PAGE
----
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This is a postgraduate course with a substantial research component. It is designed both for students who want to enhance their understanding of the social, cultural, political and economic history and present condition of South Asia and for those who want to go on to further primary research. It provides intensive research and language training for those who wish to go on to prepare a doctoral dissertation, but it is also a freestanding postgraduate degree course in its own right.

The MPhil is associated for examination purposes with the Faculty of Human, Social and Political Sciences. But teaching and learning for the course take place in the Centre of South Asian Studies and the various humanities and social science faculties and departments. The course covers South Asia from the early modern period to the present. The areas studied cover the modern states of India, Pakistan, Bangladesh, Sri Lanka and Nepal.

The MPhil aims to introduce students to the latest research topics, methods and debates in South Asian studies at an advanced level. It provides training in the use of printed, manuscript and other sources relevant to South Asian studies. It provides essential language training in Hindi and Urdu. It offers training in the advanced use of a library and archival facilities and the appropriate use of electronic databases for the location, identification and evaluation of source materials. It provides a structured introduction to key debates in South Asian history, development economics, politics and sociology through a variety of intensive courses. Finally, it offers close supervision in undertaking an original research project.

Learning Outcomes

Knowledge and understanding

By the end of the course, students should have acquired:

  1. a deeper understanding of their chosen area of South Asian studies and the critical debates within it;
  2. a conceptual and technical understanding that enables the evaluation of current research and methodologies;
  3. the technical skills necessary to pursue primary research in their chosen area;
  4. the ability to situate their own research within current and past methodological and interpretative developments in the field; and
  5. an understanding of and proficiency in a modern South Asian language.

Skills and other attributes

By the end of the course, the students should have acquired:

  1. the skills necessary to locate, read, interpret and analyse the primary source material relevant to their area of interest;
  2. the skills necessary critically to evaluate their own and others' work;
  3. the ability to formulate a research proposal using the appropriate primary materials and to place this within its relevant academic context, to locate and assimilate relevant secondary source material and to discuss pertinent interpretative debates;
  4. the ability to reach an independent judgement, based on their own research; and
  5. a facility in communicating the results of their ideas, research and its conclusion in a written form as a work of historical scholarship, and as an oral contribution in a research colloquium.

Continuing

The MPhil is a freestanding degree, but it is expected that many candidates, because of the significant research-training component of the course, will proceed thereafter to pursue a PhD. The course offers a thorough preparation for doctoral research, through the historiographical and conceptual emphasis of the taught component, through the specialist options, and through the dissertation. All MPhil students who wish to continue to a PhD will be encouraged to discuss their progress with their supervisor. Marks of 70 and above are strong marks to support the case for continuation to the PhD in, for example, the Faculty of History. However, this requirement varies from faculty to faculty.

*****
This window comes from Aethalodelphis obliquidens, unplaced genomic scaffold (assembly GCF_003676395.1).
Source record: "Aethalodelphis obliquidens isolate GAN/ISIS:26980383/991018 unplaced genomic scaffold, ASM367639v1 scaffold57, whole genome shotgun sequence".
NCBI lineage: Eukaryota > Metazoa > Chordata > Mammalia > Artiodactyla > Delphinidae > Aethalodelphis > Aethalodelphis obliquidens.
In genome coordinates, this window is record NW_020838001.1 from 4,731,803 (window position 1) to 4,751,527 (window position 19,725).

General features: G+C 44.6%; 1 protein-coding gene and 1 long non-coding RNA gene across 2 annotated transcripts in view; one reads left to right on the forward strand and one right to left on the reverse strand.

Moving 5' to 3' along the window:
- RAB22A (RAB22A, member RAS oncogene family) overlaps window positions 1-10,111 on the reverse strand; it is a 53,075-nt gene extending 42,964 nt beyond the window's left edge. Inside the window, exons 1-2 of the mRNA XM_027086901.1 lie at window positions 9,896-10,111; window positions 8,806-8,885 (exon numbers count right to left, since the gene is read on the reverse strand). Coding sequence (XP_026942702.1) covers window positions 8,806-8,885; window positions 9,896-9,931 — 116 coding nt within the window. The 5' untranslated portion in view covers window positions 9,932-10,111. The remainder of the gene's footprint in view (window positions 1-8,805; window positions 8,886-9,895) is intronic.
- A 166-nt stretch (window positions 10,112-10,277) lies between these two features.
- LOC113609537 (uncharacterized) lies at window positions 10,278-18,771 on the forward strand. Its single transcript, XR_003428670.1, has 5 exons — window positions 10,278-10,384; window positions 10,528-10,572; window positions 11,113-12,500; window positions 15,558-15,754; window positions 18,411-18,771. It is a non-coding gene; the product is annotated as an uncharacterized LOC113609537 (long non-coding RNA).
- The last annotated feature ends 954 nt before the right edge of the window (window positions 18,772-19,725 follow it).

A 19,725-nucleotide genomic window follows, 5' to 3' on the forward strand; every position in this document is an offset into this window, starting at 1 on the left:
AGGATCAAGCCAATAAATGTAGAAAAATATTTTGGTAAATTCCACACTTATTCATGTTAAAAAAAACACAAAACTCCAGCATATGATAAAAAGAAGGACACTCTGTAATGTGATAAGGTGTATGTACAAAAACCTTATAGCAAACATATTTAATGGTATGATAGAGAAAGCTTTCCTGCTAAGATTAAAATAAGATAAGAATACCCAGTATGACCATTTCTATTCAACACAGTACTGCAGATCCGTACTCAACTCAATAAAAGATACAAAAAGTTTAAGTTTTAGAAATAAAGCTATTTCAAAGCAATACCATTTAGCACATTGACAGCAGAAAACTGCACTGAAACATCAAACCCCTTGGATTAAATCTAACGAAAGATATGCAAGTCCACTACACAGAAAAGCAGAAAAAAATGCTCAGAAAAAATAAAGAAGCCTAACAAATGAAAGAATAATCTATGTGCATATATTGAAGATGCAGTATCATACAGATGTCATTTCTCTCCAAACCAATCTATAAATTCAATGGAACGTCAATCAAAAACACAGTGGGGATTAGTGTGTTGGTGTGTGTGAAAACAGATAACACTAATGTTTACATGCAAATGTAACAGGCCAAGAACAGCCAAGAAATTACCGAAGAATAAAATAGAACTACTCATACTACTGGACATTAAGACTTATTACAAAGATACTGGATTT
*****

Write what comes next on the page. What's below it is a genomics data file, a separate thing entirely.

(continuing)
Teaching

Assessed coursework will consist of the core course (Introduction to Modern South Asia), taken by all students, and one option selected by each student from the range offered as part of the MPhil. The core course will centre around 14 two-hour, twice-weekly classes in the Michaelmas Term, at which participation is mandatory. Eight 1.5-hour weekly option course classes will be held throughout the Lent term. In addition, the language element of the course will run throughout the year with weekly classes in either Hindi or Urdu. There will also be a strong element of research training to include preparing for fieldwork, interviewing techniques and the use of archival material. Students will be expected to attend the Centre's weekly seminar programme held on Wednesdays during a term.

Feedback

  • The ‘practice’ essay is single marked. Students receive the mark and feedback in mini-tutorials by the end of the Michaelmas Term.
  • Core and option essays, the book review and dissertation are double marked and an average mark produced. Students receive both mark sheets containing feedback.
  • Students meet regularly with their supervisors, the course convenor and others teaching on the course who are happy to provide comments on students' progress.
  • It is usual to hold two sessions in the late Lent term or early Easter term to provide the chance for students to present their planned dissertation research to the rest of the group and receive their feedback.
  • During the first week of Michaelmas term, students are invited to elect two student representatives who are invited to attend at the end of the termly Graduate Education Committee meetings to raise concerns and ask questions.
  • Supervisors write termly online graduate supervision reports, which are available to students.

Visit the MPhil in Modern South Asian Studies page on the University of Cambridge website for more details!

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